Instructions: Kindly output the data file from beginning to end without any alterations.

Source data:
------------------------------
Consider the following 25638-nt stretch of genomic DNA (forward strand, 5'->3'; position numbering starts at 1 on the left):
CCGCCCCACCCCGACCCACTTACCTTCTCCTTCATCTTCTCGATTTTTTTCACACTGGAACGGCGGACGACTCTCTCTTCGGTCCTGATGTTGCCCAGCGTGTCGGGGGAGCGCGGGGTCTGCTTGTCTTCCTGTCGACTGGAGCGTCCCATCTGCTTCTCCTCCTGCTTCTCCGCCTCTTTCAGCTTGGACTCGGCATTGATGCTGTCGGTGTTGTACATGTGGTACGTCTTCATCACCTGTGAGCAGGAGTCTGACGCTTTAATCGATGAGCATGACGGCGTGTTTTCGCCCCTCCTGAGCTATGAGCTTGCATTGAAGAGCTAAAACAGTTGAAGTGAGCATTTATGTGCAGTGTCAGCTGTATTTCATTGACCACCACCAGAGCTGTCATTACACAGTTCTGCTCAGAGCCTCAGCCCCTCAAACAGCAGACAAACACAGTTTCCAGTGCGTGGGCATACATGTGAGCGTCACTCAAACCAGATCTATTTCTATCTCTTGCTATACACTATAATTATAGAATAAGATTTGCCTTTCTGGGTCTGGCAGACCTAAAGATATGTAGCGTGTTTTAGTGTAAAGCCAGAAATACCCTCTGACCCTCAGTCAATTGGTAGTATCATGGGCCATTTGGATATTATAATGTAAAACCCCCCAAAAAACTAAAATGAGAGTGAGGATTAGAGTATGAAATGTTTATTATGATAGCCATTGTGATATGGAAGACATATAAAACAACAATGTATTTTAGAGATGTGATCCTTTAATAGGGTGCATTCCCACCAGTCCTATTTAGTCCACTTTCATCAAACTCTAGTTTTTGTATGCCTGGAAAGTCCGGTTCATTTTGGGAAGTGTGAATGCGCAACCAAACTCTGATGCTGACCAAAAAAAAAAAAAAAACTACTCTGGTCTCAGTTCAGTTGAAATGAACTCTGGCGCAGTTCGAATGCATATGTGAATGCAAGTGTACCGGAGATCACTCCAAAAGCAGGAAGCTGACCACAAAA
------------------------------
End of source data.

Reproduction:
Consider the following 25638-nt stretch of genomic DNA (forward strand, 5'->3'; position numbering starts at 1 on the left):
CCGCCCCACCCCGACCCACTTACCTTCTCCTTCATCTTCTCGATTTTTTTCACACTGGAACGGCGGACGACTCTCTCTTCGGTCCTGATGTTGCCCAGCGTGTCGGGGGAGCGCGGGGTCTGCTTGTCTTCCTGTCGACTGGAGCGTCCCATCTGCTTCTCCTCCTGCTTCTCCGCCTCTTTCAGCTTGGACTCGGCATTGATGCTGTCGGTGTTGTACATGTGGTACGTCTTCATCACCTGTGAGCAGGAGTCTGACGCTTTAATCGATGAGCATGACGGCGTGTTTTCGCCCCTCCTGAGCTATGAGCTTGCATTGAAGAGCTAAAACAGTTGAAGTGAGCATTTATGTGCAGTGTCAGCTGTATTTCATTGACCACCACCAGAGCTGTCATTACACAGTTCTGCTCAGAGCCTCAGCCCCTCAAACAGCAGACAAACACAGTTTCCAGTGCGTGGGCATACATGTGAGCGTCACTCAAACCAGATCTATTTCTATCTCTTGCTATACACTATAATTATAGAATAAGATTTGCCTTTCTGGGTCTGGCAGACCTAAAGATATGTAGCGTGTTTTAGTGTAAAGCCAGAAATACCCTCTGACCCTCAGTCAATTGGTAGTATCATGGGCCATTTGGATATTATAATGTAAAACCCCCCAAAAAACTAAAATGAGAGTGAGGATTAGAGTATGAAATGTTTATTATGATAGCCATTGTGATATGGAAGACATATAAAACAACAATGTATTTTAGAGATGTGATCCTTTAATAGGGTGCATTCCCACCAGTCCTATTTAGTCCACTTTCATCAAACTCTAGTTTTTGTATGCCTGGAAAGTCCGGTTCATTTTGGGAAGTGTGAATGCGCAACCAAACTCTGATGCTGACCAAAAAAAAAAAAAAAACTACTCTGGTCTCAGTTCAGTTGAAATGAACTCTGGCGCAGTTCGAATGCATATGTGAATGCAAGTGTACCGGAGATCACTCCAAAAGCAGGAAGCTGACCACAAAA